There are far too many musicians at
Neither, though, could be described as a make-do-with-what-you've-got affair: First, I saw a pair of interconnected Nashville gospel groups -- the Fairfield Four and the McCrary Sisters -- singing at the sanctuary of St. David's Episcopal Church. Then I wandered around the corner to Central Presbyterian Church for an unamplified gig by the Seattle-based singer-songwriter
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With history going back, as the members noted proudly, to 1921, the Fairfield Four took an age-old approach to spirituals like "Dig a Little Deeper" and "Standing in the Safety Zone," singing in close harmony with only their stomping feet for accompaniment.
But that didn't mean the group, known to some from its appearance in "O Brother, Where Art Thou?," lacked for stagecraft. Dressed in tuxedo jackets over denim overalls, the four men cracked jokes and encouraged the modest crowd to clap along. During the group's closer, Levert Allison even came down between the pews as he riffed on a vocal chorus about God's mercy.
The McCrary Sisters -- featuring four middle-aged daughters of the Fairfield Four's founder, the Rev. Sam McCrary -- were more modern, with a four-piece backing band that got downright funky in "I John." They were more attuned to the demands of promotion, too: On at least four occasions, Ann McCrary reminded the crowd that she and her sisters have a new album out, "Let's Go," and that you should go get it. (Hey, it's SXSW -- not even the Lord's children can risk losing out on a bit of buzz.)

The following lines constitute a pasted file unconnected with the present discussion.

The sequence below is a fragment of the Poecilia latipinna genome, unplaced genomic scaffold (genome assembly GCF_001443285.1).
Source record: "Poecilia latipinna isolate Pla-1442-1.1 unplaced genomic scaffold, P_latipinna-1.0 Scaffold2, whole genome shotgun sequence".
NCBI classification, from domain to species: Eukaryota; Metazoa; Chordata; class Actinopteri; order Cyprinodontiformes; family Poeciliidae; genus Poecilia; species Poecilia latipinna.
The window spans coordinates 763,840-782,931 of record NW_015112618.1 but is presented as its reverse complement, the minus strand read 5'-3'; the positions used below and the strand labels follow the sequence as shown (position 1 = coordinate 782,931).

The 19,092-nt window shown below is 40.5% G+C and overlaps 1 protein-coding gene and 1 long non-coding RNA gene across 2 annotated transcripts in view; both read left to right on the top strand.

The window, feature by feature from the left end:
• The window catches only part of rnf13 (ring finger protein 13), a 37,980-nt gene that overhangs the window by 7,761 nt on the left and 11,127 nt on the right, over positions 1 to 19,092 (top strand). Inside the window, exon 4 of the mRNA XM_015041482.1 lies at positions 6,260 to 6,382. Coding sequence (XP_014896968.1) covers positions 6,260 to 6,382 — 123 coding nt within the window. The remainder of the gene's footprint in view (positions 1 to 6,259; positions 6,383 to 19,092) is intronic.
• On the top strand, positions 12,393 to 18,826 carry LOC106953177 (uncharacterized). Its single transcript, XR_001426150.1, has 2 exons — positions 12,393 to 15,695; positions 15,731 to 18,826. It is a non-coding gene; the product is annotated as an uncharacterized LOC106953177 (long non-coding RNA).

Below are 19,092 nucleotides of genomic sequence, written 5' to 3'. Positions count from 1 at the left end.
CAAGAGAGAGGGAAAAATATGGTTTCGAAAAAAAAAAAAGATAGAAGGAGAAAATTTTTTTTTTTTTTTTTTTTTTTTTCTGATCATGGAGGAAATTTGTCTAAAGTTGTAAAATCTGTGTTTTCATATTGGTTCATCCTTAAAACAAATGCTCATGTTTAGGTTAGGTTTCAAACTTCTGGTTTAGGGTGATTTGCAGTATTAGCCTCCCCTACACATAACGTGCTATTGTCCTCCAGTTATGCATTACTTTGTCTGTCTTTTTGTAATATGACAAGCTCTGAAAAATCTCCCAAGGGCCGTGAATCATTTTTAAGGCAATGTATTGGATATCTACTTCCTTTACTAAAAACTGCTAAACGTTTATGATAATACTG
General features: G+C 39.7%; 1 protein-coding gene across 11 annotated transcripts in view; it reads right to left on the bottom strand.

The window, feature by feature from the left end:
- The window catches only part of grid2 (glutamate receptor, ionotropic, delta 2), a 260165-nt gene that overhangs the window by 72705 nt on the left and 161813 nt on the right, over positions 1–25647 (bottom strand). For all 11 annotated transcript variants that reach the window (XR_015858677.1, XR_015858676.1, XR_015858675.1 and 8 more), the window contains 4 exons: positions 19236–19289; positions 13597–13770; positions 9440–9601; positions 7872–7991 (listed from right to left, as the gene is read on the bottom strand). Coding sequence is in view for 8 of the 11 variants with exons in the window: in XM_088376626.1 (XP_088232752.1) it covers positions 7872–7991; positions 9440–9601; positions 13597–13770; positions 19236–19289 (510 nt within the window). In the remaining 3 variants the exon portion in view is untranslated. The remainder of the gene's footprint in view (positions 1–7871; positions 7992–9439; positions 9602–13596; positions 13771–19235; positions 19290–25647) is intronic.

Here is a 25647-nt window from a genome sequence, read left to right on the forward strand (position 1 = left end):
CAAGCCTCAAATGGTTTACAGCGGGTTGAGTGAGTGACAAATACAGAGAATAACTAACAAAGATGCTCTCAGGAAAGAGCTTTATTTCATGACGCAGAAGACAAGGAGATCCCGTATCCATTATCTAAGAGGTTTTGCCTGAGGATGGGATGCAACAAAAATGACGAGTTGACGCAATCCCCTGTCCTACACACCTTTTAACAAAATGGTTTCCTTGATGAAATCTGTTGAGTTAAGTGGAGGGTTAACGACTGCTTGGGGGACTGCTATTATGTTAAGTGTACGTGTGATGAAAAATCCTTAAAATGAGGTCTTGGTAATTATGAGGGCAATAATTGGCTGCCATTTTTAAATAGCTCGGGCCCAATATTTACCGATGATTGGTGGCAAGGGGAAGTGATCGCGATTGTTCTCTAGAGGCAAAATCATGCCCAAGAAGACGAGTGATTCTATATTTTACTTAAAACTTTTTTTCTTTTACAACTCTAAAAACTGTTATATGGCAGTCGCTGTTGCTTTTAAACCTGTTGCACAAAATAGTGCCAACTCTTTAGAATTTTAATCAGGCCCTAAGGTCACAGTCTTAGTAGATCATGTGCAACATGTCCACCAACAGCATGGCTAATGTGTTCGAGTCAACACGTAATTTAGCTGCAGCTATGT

But like the Fairfield Four, the McCrary Sisters were delivering an ancient message that felt refreshingly out of step with SXSW's fixation on finding the next big thing. The exuberance in their voices told you they'd already found something big enough for them.
Later Wednesday, Carlile went even more old school than the Fairfield Four, doing away with microphones for the latest concert in what she's calling the Pin Drop Tour. It's her attempt, she explained, to hear what the rooms she's playing have to say, and she recognized that volume-drenched SXSW made for an unlikely occasion to try it.
"I've been wondering all day if it's crazy to do this here," she said. Yet the capacity crowd supplied all the hush she needed as she performed songs from her powerful new record, "The Firewatcher's Daughter," as well as a stunning rendition of the title track from 2007's "The Story."
As her voice rang out, bouncing off the church's high ceiling, you understood what she was after: a moment unimaginable amid the clamor of Austin's 6th Street.
We're at South by Southwest until March 22. Join us at latimes.com/sxsw for ongoing coverage of the festival.